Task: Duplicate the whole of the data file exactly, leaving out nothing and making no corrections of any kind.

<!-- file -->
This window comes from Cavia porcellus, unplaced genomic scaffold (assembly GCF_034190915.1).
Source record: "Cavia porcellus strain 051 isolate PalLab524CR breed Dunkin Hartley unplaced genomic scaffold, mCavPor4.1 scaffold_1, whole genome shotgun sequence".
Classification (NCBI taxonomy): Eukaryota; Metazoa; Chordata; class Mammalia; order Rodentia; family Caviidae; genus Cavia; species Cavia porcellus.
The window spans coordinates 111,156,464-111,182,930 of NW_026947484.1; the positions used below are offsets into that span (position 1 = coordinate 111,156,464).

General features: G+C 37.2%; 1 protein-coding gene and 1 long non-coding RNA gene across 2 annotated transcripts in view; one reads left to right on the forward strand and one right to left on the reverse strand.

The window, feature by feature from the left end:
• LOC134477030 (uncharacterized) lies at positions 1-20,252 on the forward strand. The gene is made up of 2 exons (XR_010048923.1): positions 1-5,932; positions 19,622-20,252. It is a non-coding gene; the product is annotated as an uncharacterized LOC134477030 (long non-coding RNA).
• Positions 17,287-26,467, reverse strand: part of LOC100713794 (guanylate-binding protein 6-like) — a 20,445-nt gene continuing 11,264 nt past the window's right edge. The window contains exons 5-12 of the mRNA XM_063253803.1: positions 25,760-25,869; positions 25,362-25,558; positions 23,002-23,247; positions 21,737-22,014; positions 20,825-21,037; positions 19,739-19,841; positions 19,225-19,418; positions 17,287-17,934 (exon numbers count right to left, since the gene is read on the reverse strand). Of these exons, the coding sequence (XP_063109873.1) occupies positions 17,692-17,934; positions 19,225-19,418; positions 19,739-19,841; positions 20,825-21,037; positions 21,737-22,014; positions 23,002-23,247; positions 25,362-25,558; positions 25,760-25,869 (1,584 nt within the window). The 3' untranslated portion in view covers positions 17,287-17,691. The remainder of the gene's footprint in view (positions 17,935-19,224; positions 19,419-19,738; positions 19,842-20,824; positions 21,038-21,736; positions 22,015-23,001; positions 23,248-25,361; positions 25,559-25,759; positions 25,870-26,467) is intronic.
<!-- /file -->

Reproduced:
This window comes from Cavia porcellus, unplaced genomic scaffold (assembly GCF_034190915.1).
Source record: "Cavia porcellus strain 051 isolate PalLab524CR breed Dunkin Hartley unplaced genomic scaffold, mCavPor4.1 scaffold_1, whole genome shotgun sequence".
Classification (NCBI taxonomy): Eukaryota; Metazoa; Chordata; class Mammalia; order Rodentia; family Caviidae; genus Cavia; species Cavia porcellus.
The window spans coordinates 111,156,464-111,182,930 of NW_026947484.1; the positions used below are offsets into that span (position 1 = coordinate 111,156,464).

General features: G+C 37.2%; 1 protein-coding gene and 1 long non-coding RNA gene across 2 annotated transcripts in view; one reads left to right on the forward strand and one right to left on the reverse strand.

The window, feature by feature from the left end:
• LOC134477030 (uncharacterized) lies at positions 1-20,252 on the forward strand. The gene is made up of 2 exons (XR_010048923.1): positions 1-5,932; positions 19,622-20,252. It is a non-coding gene; the product is annotated as an uncharacterized LOC134477030 (long non-coding RNA).
• Positions 17,287-26,467, reverse strand: part of LOC100713794 (guanylate-binding protein 6-like) — a 20,445-nt gene continuing 11,264 nt past the window's right edge. The window contains exons 5-12 of the mRNA XM_063253803.1: positions 25,760-25,869; positions 25,362-25,558; positions 23,002-23,247; positions 21,737-22,014; positions 20,825-21,037; positions 19,739-19,841; positions 19,225-19,418; positions 17,287-17,934 (exon numbers count right to left, since the gene is read on the reverse strand). Of these exons, the coding sequence (XP_063109873.1) occupies positions 17,692-17,934; positions 19,225-19,418; positions 19,739-19,841; positions 20,825-21,037; positions 21,737-22,014; positions 23,002-23,247; positions 25,362-25,558; positions 25,760-25,869 (1,584 nt within the window). The 3' untranslated portion in view covers positions 17,287-17,691. The remainder of the gene's footprint in view (positions 17,935-19,224; positions 19,419-19,738; positions 19,842-20,824; positions 21,038-21,736; positions 22,015-23,001; positions 23,248-25,361; positions 25,559-25,759; positions 25,870-26,467) is intronic.